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Bernie Sanders is not the future

Posted by on Apr 26, 2017 in Perspectives | 2 comments

I am not a fan of Senator Bernie Sanders. The feeling of “ugh” that washes over me whenever I see him on my television screen is not new, but today it is much more pronounced. As I look at the current attempts to restructure the Democratic party, I wonder why Democrats are involving Sanders in this process. I didn’t always feel this way about Sanders. Initially, I was excited. I am a registered Democrat, but I liked the idea of an independent candidate who was projected to be further left than my party’s leaders. When he announced he was running on the Democratic ticket, it made sense. As someone who follows politics, I immediately began thinking about what his strategy must be. He knows he won’t win the primary, but he can cause enough of a fuss to force...

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This Much I Know is True: One step at a time

Posted by on Apr 26, 2017 in Perspectives | 0 comments

I have an old pair of Brooks running shoes that I can’t seem to get rid of. I got them the fall of my freshman year with money I saved up from tips while working at a frozen yogurt shop. I gave a lot of free samples and smiled way too hard at customers, but eventually I earned enough to pay for these shoes that would become my prized possession. As a child I was active, but was diagnosed with exercise induced asthma. That meant swimming, jumping on the trampoline and especially running made me winded and caused my chest to feel tight and shallow. Because of this, I never could run very far. The summer before I came to college I wanted this to change. I decided I wanted to become a runner. I bought a pair of...

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To go abroad is to live a little deeper

Posted by on Apr 26, 2017 in Perspectives | 0 comments

I always knew I wanted to study abroad, but I never knew it was possible for me. During Christmas time, my family would receive holiday update letters. In them, family friends would always mention how their daughter or son was coming home for the holidays after a semester in Cambodia or Italy. As “braggy” as it sounded, I secretly wanted to do the same. I wanted to get out of Tennessee, out of American day to day living and see what it the air smelled like, how the stars and moon looked in a new and different place. I tried to talk my parents into a semester exchange to a Central or Latin American country, but that was about as effective as talking to a brick wall fortified with solid-steel mortar. I took Spanish for 3 years in high...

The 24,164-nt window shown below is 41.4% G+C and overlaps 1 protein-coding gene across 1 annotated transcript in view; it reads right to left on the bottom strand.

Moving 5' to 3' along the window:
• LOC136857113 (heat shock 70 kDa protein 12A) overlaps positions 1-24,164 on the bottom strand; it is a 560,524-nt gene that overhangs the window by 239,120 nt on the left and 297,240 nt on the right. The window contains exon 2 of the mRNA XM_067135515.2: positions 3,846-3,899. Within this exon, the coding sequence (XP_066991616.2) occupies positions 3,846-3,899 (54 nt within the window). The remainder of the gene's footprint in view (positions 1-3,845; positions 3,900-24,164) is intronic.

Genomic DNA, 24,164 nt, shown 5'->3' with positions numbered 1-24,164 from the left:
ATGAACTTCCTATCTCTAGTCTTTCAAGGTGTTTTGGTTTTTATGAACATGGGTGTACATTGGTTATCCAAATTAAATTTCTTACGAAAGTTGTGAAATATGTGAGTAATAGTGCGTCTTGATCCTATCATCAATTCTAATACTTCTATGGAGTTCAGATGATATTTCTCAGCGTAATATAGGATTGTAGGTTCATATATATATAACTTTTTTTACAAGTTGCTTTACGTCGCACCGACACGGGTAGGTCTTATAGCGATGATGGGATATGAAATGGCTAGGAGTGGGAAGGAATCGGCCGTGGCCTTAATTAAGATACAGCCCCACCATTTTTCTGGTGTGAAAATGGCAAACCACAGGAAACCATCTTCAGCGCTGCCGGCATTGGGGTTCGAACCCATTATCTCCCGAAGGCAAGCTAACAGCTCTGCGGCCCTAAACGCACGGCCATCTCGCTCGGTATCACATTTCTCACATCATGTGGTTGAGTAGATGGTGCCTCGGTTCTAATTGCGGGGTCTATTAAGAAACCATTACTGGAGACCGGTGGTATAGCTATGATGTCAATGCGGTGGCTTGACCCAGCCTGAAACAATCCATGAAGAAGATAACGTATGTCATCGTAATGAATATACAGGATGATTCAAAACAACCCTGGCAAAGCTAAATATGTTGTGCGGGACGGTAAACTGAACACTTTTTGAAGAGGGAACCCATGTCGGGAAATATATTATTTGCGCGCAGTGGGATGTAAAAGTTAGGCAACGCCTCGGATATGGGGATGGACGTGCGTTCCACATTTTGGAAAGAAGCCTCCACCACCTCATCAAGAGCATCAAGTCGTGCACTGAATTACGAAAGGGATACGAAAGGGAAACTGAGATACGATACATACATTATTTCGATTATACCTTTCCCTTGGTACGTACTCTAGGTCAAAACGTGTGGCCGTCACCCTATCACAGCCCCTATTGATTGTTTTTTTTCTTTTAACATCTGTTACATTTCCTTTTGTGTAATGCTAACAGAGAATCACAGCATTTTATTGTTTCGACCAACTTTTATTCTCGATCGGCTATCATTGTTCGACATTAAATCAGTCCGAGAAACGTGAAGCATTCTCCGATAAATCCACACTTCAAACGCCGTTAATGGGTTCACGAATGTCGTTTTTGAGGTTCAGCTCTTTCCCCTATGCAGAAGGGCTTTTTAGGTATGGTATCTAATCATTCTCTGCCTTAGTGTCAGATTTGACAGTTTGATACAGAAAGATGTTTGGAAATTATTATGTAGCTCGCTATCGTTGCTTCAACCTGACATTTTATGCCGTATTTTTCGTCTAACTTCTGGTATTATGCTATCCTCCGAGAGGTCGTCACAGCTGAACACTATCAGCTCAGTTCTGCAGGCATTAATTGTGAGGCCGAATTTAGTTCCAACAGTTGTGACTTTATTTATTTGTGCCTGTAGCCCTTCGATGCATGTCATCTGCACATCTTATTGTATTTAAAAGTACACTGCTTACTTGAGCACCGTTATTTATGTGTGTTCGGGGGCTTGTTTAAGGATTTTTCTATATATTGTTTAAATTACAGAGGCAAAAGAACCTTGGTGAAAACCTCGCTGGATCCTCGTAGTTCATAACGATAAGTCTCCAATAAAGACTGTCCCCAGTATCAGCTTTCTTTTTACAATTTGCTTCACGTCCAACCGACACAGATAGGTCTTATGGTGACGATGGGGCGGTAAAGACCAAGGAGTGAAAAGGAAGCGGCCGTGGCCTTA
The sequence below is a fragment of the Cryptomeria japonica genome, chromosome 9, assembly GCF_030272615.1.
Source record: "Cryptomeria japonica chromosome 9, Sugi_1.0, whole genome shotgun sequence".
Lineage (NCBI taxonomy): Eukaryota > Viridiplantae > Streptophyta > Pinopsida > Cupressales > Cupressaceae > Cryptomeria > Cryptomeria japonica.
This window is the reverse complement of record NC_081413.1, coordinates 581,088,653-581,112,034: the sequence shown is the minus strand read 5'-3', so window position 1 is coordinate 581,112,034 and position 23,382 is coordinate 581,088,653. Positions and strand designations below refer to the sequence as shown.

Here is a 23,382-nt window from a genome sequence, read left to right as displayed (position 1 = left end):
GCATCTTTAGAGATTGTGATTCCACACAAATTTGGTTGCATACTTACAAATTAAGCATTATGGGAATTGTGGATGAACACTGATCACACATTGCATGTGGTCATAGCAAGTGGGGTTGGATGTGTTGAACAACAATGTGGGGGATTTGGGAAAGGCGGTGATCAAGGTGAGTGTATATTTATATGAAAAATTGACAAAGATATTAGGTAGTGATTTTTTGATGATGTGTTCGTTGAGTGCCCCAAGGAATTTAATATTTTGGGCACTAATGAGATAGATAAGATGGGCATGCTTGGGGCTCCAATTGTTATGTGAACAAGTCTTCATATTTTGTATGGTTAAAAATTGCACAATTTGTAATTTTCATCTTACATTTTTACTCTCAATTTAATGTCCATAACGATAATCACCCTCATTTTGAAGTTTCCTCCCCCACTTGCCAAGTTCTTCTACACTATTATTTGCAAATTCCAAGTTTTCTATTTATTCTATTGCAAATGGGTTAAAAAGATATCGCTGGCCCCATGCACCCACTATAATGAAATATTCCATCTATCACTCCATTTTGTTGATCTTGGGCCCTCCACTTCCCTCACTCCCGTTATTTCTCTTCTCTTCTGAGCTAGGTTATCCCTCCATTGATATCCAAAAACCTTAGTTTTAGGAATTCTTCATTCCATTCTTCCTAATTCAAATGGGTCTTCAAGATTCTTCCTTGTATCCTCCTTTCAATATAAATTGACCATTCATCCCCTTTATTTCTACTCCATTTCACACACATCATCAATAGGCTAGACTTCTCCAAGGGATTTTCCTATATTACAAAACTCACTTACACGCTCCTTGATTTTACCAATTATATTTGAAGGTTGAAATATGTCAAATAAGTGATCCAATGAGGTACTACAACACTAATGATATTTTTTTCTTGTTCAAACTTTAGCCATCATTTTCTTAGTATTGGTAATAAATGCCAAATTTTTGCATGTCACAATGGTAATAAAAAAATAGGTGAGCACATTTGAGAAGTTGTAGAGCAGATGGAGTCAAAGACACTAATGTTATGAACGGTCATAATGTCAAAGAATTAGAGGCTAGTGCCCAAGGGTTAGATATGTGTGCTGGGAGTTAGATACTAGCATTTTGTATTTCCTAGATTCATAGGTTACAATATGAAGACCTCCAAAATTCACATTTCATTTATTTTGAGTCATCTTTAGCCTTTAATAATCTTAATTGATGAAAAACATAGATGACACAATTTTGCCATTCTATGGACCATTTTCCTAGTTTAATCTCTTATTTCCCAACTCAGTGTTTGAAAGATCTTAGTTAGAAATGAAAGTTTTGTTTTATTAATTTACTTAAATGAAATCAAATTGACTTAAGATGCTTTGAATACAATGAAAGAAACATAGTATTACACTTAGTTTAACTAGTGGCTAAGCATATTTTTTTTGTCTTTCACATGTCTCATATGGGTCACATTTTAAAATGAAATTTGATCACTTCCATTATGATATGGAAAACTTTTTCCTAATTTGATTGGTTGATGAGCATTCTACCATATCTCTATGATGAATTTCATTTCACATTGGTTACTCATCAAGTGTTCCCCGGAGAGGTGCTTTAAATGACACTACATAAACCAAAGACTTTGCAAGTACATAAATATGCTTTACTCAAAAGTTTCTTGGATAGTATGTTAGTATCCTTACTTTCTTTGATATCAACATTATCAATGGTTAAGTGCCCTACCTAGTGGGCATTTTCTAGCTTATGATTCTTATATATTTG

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Pepsi pulls ad after controversy goes viral

Posted by on Apr 26, 2017 in Perspectives | 0 comments

On April 5, Pepsi pulled a two-and-a-half-minute commercial that caused controversy due to its tone-deaf attitude towards the Black Lives Matter movement and police brutality. The commercial aimed to “reflect people from different walks of life coming together in a spirit of harmony,” according to Pepsi. The commercial begins by showing a man of Asian descent playing cello on a rooftop and then cuts to a woman wearing a hijab organizing photos on a table. Quickly after this, the viewer gets a brief glimpse of a generic protest happening in the background of Kendall Jenner’s photo shoot. After noticing the protest, the man with the cello and the woman wearing the hijab join the protest. The man with the cello makes eye contact with Jenner and persuades her with a simple head nod to join the movement. The protest...

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Missing from our screens

Posted by on Apr 12, 2017 in Perspectives | 1 comment

If you receive your news through social media, you may have read an alarming headline: “14 girls have gone missing in D.C. in the last 24 hours.” While this has been debunked by various sources, I couldn’t help but notice a startling uptick in images of missing girls. At first, I assumed I was receiving these updates because I follow people based in D.C., but then people from other parts of the country began expressing concern. The girls, all in their teens, had gone missing since the beginning of the year to very little fanfare. I began to wonder how so many teenaged girls living in the nation’s capital could go missing without it being on the news. With the recent awareness of human trafficking within the country’s borders, one would assume that a high number of missing girls...

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Impoverished Politics: How I learned to stop worrying and love the bomb

Posted by on Apr 12, 2017 in Perspectives | 0 comments

I was struggling this week to figure out what to write about, and then Assad dropped chemical weapons on Syrian civilians. And then Trump bombed a Syrian air-base in response. I found myself reacting the way I always do: skeptically, angrily and helplessly. A few years of history, culture and politics classes have taught me that United States’ aggression and involvement in other regions often does a better job of further destabilizing situations than helping them. The current state of the Middle East is part of our legacy as a modern empire. When the news of dozens of US tomahawk missiles being rained down on Syria made its way to me, the anti-war, anti-military ideologue within me was shocked and livid. In the past Trump has condemned further aggression in Syria, and now here we are. The problem is,...

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